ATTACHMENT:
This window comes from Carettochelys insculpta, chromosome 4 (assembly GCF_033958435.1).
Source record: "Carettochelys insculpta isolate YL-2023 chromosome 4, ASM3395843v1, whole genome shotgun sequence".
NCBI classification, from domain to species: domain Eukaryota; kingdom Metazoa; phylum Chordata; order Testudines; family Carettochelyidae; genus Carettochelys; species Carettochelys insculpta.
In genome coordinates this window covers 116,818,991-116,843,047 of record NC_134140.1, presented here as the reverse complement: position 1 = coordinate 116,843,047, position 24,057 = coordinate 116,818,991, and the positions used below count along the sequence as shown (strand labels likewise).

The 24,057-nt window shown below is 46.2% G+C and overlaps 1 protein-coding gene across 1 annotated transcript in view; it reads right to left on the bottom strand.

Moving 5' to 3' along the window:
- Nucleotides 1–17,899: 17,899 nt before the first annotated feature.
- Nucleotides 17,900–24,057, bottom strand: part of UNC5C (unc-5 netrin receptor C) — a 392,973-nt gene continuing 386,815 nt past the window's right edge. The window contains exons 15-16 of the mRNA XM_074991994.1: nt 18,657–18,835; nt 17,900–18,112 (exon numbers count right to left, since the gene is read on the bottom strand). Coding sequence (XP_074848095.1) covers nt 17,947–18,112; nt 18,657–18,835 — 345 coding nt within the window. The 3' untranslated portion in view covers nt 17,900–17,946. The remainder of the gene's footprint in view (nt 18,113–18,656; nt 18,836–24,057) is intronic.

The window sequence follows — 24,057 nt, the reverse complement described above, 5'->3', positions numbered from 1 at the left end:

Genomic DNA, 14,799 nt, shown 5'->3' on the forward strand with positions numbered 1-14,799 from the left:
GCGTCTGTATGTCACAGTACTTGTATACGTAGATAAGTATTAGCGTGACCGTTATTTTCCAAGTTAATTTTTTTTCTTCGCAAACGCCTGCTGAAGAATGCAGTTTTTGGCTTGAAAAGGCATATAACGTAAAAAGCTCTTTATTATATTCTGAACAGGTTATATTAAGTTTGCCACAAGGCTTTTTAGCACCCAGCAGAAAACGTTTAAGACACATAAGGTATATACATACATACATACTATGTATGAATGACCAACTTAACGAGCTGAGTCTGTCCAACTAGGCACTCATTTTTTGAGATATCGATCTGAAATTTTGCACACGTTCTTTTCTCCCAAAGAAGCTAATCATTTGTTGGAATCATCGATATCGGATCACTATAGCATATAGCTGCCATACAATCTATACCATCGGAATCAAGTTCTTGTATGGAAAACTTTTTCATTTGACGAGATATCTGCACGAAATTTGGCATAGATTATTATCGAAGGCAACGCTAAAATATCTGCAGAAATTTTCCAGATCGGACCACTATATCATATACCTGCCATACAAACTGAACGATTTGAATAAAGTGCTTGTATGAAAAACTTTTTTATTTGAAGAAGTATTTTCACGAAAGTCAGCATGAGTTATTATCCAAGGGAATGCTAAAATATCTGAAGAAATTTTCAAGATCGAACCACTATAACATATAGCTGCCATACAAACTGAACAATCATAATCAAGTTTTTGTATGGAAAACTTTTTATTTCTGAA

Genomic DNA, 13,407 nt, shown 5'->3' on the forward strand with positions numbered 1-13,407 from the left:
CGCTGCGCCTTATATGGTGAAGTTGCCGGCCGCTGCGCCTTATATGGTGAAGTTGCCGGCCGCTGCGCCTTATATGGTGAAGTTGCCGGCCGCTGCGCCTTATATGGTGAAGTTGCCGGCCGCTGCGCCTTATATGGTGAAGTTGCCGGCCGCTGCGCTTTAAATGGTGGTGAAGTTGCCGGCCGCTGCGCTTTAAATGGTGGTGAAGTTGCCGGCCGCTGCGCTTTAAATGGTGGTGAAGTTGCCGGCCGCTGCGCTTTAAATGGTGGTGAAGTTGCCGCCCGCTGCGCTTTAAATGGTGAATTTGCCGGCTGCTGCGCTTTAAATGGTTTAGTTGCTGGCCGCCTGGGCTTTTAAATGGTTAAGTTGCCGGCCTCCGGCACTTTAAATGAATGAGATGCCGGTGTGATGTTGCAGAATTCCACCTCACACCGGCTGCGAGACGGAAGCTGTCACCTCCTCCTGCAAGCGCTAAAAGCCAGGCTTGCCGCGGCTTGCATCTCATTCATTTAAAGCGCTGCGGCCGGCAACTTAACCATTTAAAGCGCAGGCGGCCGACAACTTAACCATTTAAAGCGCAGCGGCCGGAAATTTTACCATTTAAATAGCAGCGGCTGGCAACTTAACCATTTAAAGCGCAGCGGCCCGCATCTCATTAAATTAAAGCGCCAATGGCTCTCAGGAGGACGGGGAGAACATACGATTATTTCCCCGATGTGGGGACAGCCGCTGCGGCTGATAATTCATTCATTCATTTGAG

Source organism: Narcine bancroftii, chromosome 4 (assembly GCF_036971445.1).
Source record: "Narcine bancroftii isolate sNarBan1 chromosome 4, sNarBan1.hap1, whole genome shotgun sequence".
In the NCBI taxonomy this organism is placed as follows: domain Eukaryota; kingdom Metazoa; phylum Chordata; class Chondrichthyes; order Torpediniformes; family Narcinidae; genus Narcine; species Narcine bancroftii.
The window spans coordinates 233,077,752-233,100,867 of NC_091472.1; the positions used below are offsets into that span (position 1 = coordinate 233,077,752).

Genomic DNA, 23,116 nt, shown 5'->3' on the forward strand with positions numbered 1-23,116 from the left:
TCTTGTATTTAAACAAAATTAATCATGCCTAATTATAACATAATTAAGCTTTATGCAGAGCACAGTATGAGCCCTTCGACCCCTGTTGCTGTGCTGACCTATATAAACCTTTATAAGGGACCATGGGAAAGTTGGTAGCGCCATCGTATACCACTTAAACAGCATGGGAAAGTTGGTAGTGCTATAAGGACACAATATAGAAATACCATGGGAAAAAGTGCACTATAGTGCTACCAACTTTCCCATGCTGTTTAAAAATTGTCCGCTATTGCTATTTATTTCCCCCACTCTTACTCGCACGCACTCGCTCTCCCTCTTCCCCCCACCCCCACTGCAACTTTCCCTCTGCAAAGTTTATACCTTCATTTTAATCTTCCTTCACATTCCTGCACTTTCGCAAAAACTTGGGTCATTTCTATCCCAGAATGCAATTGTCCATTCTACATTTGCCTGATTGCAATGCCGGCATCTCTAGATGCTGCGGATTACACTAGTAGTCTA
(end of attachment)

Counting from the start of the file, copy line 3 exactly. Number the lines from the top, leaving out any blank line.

NCBI classification, from domain to species: domain Eukaryota; kingdom Metazoa; phylum Chordata; order Testudines; family Carettochelyidae; genus Carettochelys; species Carettochelys insculpta.